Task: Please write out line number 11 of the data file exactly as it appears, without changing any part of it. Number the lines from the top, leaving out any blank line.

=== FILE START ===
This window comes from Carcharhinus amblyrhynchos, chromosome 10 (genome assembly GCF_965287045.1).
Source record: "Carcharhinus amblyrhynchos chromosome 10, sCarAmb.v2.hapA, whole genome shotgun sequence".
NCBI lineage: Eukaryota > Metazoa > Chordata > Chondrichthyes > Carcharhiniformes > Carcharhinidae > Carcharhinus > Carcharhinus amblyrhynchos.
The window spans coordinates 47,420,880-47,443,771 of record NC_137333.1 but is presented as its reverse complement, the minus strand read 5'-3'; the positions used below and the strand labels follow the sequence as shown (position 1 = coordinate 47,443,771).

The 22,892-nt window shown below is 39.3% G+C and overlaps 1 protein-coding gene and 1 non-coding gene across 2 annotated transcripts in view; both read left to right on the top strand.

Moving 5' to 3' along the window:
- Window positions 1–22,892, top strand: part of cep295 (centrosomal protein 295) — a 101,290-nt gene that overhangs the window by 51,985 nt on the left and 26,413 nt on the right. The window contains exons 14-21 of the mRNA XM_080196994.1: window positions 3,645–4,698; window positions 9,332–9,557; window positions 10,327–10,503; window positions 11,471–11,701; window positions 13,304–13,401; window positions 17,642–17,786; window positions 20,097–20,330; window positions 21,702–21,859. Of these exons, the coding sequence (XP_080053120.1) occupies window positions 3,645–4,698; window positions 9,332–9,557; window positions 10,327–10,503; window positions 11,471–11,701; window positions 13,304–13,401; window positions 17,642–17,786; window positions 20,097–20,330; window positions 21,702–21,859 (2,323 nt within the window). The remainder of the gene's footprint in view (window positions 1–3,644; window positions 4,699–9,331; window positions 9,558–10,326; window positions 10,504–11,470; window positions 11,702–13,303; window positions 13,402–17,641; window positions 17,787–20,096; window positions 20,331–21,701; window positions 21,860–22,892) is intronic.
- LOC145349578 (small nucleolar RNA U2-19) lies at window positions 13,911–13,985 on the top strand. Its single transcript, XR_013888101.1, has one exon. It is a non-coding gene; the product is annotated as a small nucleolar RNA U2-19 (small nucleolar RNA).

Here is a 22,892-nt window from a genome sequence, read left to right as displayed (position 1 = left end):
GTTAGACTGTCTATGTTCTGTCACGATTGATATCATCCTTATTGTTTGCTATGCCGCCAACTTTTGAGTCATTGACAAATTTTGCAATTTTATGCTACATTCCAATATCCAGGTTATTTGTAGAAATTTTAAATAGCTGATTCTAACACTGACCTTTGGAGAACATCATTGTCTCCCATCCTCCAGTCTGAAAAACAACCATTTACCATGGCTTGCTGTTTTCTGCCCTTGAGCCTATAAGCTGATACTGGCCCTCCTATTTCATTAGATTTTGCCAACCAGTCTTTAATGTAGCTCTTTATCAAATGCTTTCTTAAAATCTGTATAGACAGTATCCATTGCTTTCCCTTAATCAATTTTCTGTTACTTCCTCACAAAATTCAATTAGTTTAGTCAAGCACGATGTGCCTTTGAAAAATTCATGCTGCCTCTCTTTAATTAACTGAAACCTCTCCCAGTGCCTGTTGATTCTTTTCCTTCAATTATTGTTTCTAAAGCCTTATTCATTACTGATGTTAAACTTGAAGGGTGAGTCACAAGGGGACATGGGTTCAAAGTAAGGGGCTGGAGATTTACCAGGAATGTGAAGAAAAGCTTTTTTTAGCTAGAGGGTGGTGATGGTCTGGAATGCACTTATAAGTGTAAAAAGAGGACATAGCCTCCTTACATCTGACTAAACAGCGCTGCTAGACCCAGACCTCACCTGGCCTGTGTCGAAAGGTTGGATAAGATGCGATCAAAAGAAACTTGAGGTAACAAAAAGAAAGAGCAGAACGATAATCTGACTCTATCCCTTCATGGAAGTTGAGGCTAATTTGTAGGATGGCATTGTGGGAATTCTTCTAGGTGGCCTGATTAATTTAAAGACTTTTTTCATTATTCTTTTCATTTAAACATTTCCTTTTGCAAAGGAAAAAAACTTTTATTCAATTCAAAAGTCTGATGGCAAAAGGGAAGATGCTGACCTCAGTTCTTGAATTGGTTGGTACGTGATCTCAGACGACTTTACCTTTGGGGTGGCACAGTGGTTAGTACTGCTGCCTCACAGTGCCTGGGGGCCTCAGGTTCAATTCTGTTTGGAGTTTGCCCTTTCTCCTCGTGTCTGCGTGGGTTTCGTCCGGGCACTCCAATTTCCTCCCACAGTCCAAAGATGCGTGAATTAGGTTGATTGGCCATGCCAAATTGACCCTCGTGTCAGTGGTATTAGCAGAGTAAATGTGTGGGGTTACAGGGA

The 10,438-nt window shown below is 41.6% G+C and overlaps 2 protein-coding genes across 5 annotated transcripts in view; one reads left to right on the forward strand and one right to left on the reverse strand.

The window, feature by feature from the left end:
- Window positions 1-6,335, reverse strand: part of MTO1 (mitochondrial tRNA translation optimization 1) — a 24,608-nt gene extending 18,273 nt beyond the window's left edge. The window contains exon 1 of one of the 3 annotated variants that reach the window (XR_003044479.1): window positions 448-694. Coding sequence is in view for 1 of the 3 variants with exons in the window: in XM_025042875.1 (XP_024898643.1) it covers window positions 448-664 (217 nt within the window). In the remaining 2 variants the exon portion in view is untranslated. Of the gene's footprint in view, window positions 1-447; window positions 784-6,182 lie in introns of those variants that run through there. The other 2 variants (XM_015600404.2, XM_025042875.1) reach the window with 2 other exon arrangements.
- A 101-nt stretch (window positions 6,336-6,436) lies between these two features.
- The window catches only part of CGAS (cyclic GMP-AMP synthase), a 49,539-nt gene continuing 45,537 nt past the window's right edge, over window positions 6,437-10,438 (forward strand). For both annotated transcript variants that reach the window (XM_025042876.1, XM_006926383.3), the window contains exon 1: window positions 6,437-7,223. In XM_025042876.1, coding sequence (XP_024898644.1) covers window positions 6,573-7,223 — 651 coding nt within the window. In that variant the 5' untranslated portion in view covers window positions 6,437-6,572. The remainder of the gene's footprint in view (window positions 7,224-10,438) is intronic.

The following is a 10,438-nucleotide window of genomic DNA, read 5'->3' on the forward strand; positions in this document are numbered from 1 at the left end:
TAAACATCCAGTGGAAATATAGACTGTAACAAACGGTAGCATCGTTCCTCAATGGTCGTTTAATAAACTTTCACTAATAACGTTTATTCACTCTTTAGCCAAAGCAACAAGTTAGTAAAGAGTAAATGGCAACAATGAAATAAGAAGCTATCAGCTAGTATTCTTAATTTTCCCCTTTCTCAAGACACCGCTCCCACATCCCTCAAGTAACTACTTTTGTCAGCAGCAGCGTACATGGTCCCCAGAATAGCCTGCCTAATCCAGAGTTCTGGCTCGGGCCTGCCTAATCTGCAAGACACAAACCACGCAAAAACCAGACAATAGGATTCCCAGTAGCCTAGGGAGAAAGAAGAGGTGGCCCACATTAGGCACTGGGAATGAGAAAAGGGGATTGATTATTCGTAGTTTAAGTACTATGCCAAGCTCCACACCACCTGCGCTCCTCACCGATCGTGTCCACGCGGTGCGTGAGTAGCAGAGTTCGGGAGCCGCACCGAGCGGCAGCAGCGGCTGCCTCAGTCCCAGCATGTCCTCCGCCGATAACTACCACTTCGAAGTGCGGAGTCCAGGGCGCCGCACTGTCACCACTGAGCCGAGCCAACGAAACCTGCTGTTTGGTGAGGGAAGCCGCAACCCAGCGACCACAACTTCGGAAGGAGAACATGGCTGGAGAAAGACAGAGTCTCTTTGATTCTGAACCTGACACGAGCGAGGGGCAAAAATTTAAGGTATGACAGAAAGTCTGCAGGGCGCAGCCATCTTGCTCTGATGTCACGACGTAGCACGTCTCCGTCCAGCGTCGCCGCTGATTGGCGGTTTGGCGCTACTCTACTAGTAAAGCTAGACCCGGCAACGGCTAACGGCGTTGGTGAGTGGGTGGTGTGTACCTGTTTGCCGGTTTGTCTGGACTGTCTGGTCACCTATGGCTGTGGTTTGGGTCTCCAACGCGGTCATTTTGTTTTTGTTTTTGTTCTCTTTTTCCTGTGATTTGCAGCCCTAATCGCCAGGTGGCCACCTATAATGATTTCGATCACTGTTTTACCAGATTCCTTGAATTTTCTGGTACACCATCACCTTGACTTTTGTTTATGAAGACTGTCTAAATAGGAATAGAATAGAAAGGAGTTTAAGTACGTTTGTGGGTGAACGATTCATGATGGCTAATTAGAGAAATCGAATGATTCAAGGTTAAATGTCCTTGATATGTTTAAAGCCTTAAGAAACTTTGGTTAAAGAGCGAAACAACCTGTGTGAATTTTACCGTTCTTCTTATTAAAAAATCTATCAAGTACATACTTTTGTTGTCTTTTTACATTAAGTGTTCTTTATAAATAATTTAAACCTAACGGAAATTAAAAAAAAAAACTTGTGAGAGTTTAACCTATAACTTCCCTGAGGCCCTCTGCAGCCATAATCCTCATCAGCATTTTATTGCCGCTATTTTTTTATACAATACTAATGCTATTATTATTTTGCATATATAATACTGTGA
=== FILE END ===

The 10,438-nt window shown below is 41.6% G+C and overlaps 2 protein-coding genes across 5 annotated transcripts in view; one reads left to right on the forward strand and one right to left on the reverse strand.